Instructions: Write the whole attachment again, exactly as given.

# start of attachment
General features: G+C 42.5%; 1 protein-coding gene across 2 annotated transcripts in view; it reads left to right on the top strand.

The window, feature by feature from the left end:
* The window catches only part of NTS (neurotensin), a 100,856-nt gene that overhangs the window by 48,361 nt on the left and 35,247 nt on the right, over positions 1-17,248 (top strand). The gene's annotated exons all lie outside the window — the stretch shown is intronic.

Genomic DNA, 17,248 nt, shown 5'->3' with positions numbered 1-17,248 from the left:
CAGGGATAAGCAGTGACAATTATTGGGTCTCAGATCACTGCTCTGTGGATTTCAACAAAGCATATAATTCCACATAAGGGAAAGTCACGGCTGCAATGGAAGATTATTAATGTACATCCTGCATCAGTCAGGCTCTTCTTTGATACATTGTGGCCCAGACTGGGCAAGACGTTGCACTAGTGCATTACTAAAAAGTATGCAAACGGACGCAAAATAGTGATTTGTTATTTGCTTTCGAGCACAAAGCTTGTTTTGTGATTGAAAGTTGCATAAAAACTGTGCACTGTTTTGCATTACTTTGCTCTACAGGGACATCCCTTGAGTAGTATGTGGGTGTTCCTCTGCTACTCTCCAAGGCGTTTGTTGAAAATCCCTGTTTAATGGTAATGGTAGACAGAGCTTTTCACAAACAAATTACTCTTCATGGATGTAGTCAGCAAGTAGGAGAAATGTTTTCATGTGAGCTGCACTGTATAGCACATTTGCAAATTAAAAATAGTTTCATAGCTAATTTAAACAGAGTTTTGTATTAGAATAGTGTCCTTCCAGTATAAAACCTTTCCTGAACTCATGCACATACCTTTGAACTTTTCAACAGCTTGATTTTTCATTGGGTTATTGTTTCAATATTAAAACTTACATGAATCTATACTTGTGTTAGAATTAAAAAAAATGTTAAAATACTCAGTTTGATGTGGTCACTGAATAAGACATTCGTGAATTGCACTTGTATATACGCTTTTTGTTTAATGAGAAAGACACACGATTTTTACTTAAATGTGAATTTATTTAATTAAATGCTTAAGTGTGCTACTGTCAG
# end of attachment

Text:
General features: G+C 42.5%; 1 protein-coding gene across 2 annotated transcripts in view; it reads left to right on the top strand.

The window, feature by feature from the left end:
* The window catches only part of NTS (neurotensin), a 100,856-nt gene that overhangs the window by 48,361 nt on the left and 35,247 nt on the right, over positions 1-17,248 (top strand). The gene's annotated exons all lie outside the window — the stretch shown is intronic.

Genomic DNA, 17,248 nt, shown 5'->3' with positions numbered 1-17,248 from the left:
CAGGGATAAGCAGTGACAATTATTGGGTCTCAGATCACTGCTCTGTGGATTTCAACAAAGCATATAATTCCACATAAGGGAAAGTCACGGCTGCAATGGAAGATTATTAATGTACATCCTGCATCAGTCAGGCTCTTCTTTGATACATTGTGGCCCAGACTGGGCAAGACGTTGCACTAGTGCATTACTAAAAAGTATGCAAACGGACGCAAAATAGTGATTTGTTATTTGCTTTCGAGCACAAAGCTTGTTTTGTGATTGAAAGTTGCATAAAAACTGTGCACTGTTTTGCATTACTTTGCTCTACAGGGACATCCCTTGAGTAGTATGTGGGTGTTCCTCTGCTACTCTCCAAGGCGTTTGTTGAAAATCCCTGTTTAATGGTAATGGTAGACAGAGCTTTTCACAAACAAATTACTCTTCATGGATGTAGTCAGCAAGTAGGAGAAATGTTTTCATGTGAGCTGCACTGTATAGCACATTTGCAAATTAAAAATAGTTTCATAGCTAATTTAAACAGAGTTTTGTATTAGAATAGTGTCCTTCCAGTATAAAACCTTTCCTGAACTCATGCACATACCTTTGAACTTTTCAACAGCTTGATTTTTCATTGGGTTATTGTTTCAATATTAAAACTTACATGAATCTATACTTGTGTTAGAATTAAAAAAAATGTTAAAATACTCAGTTTGATGTGGTCACTGAATAAGACATTCGTGAATTGCACTTGTATATACGCTTTTTGTTTAATGAGAAAGACACACGATTTTTACTTAAATGTGAATTTATTTAATTAAATGCTTAAGTGTGCTACTGTCAG